Hungarians will vote on April 11 in the first round of the sixth free general election since the country returned to democracy two decades ago. The run-off will follow two weeks later.
Polling stations will open at 6am on Sunday and close at 7pm, when a strong indication of the outcome will start to emerge as exit polls are released.
Hungary operates a mixed electoral system. MPs get into the 386-seat parliament in one of three ways.
1. First past the post. If a candidate gets more than half of the vote in an individual constituency then he or she automatically wins a seat provided that the turnout is above 50 percent. Individual constituencies send 176 deputies.
2. Proportional representation (PR). Each party puts forward a list of candidates in each of Hungary’s 19 counties plus the capital (20 regional constituencies). If, say, a party gets 60 percent of the vote in a regional ward containing ten seats, then that party sends six MPs to the chamber from that particular constituency. Regional constituencies send a maximum of 152 deputies.
3. Surplus national list. Each party puts forward a list of candidates they would like to see in parliament. Voters do not cast ballots for these candidates; rather parties are allocated seats in proportion to their surplus votes (e.g. a party gets 5.4 mandates in a constituency; the 0.4 percent represents a number of surplus votes which then go towards the national list). A minimum of 58 deputies are selected in this way.
The election takes place in two rounds.
In the first round, voters are given two tasks.
The first is to vote for a candidate from their individual constituency.
The second is to vote for a party list put forward for a regional constituency. This is called a closed list, i.e. the party decides on the order of candidates on the list.
In the run-off, voters are asked to cast a ballot in individual constituencies in which the first round was declared either invalid or unsuccessful. A vote is invalid if the turnout is below 50 percent; it is unsuccessful if no candidate manages to receive over 50 percent of ballots cast. A quarter of votes are sufficient for a candidate to win a seat in the second round.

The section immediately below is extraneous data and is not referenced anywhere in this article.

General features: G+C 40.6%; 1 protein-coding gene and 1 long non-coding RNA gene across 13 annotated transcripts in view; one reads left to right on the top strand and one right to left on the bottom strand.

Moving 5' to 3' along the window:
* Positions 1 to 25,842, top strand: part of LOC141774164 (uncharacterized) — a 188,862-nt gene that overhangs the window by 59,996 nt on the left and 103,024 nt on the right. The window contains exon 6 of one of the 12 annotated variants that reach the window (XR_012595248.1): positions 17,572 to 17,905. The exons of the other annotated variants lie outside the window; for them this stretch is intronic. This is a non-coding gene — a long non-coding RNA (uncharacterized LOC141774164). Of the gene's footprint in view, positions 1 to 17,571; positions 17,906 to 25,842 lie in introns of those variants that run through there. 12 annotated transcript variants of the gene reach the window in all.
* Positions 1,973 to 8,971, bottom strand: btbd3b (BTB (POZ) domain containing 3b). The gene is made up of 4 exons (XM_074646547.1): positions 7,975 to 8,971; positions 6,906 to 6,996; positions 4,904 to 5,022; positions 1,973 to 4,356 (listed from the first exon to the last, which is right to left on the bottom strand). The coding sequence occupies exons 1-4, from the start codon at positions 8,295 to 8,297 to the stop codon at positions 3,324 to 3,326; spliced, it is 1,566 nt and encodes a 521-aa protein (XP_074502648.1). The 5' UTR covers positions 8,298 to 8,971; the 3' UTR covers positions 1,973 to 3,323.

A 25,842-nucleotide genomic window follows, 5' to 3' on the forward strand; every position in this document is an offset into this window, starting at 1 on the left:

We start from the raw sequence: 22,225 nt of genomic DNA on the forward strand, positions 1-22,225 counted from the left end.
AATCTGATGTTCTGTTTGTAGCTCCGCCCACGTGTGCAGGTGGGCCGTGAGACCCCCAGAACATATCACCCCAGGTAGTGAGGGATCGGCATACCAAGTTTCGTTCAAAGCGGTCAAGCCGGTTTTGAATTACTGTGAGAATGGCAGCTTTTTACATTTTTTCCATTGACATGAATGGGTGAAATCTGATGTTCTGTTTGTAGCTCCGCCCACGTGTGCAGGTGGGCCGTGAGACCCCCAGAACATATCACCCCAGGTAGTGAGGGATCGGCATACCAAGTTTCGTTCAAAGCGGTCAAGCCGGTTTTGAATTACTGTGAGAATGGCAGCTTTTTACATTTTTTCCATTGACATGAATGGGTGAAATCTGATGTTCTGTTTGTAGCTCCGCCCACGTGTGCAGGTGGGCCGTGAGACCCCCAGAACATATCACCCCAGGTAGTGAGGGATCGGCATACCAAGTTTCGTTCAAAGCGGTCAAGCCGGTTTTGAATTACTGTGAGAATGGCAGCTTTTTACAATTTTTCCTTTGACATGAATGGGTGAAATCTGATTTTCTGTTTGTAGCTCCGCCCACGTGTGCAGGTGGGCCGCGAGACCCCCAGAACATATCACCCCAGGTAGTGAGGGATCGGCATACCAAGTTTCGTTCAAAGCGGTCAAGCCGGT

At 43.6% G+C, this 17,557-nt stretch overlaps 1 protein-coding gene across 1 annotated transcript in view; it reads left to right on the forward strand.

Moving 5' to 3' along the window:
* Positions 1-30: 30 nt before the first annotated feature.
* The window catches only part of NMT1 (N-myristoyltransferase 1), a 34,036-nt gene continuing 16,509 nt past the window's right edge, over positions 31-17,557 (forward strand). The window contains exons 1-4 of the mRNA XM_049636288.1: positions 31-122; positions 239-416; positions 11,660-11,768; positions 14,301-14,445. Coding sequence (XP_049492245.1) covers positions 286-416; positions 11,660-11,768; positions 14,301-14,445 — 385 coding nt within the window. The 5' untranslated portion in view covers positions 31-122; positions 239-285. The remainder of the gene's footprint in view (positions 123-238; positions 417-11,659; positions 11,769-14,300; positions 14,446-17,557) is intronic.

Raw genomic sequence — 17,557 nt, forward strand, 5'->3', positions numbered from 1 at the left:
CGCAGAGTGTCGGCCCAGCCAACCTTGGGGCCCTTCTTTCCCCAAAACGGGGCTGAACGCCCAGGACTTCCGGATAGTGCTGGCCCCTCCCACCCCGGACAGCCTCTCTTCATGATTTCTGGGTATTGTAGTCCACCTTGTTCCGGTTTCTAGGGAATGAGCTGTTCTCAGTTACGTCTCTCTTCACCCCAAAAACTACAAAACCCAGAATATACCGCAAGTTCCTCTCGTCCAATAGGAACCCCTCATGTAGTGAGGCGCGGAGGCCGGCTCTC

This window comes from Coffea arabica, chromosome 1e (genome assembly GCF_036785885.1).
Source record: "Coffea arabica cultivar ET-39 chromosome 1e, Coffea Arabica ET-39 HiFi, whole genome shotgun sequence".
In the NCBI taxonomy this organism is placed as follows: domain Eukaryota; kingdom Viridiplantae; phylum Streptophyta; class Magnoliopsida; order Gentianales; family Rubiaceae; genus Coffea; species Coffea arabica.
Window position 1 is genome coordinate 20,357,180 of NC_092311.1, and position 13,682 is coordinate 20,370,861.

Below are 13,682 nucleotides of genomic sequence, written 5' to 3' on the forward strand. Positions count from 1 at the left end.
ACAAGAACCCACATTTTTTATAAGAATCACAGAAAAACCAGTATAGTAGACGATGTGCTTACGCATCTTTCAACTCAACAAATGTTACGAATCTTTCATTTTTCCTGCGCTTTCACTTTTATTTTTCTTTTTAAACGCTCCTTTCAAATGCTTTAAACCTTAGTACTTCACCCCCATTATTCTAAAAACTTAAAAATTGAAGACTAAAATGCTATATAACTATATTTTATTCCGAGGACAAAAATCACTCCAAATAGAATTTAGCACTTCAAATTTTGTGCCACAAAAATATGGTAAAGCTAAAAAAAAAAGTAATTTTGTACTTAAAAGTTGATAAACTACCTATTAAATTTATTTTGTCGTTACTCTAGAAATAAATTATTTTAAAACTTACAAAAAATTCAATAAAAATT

Parties are only allocated seats from the constituencies and national lists if they have gained over 5 percent of the national vote.
Main centre-right party Fidesz could win a two-thirds majority in parliament, most polls indicate. The governing Socialists and the radical nationalist Jobbik are likely to get a similar number of seats and the green party Politics Can Be Different (LMP) could also have a chance of getting into parliament.
Pollster Tarki in its latest reading puts Fidesz support at 42 percent and backing for the incumbent Socialists at 13 percent. Jobbik party, which has seen its support surge over the past year, had 8 percent, while new-entrant green party Politics Can Be Different had 5 percent support.
Median has Fidesz on 44 percent, the Socialists on 14 percent, Jobbik on 9 percent and the other parties with around 1-2 percent each.
Szonda Ipsos puts Fidesz on 38 percent, the Socialists on 12 percent, Jobbik 8 percent and LMP 3 percent.
Szazadveg sees Fidesz with the backing of 39 percent, the Socialists 14 percent, Jobbik 11 percent and LMP 4 percent.
Turnout in the 2002 elections, in which the currently ruling Socialist party (MSZP) and its Free Democrat (SZDSZ) ally came to power, was 70.53 percent in the first round and 73.51 percent in the second. In 2006, when the Socialist-Liberal government retained its power, turnout was 67.83 percent and 64.39 percent respectively.
This year, the pollsters expect turnout to be around 60 percent. Whether Fidesz manages to secure a two-thirds majority or not is difficult to predict due to Hungary’s complex election system, but much will depend on turnout. A lower turnout is likely to boost Fidesz’s chances.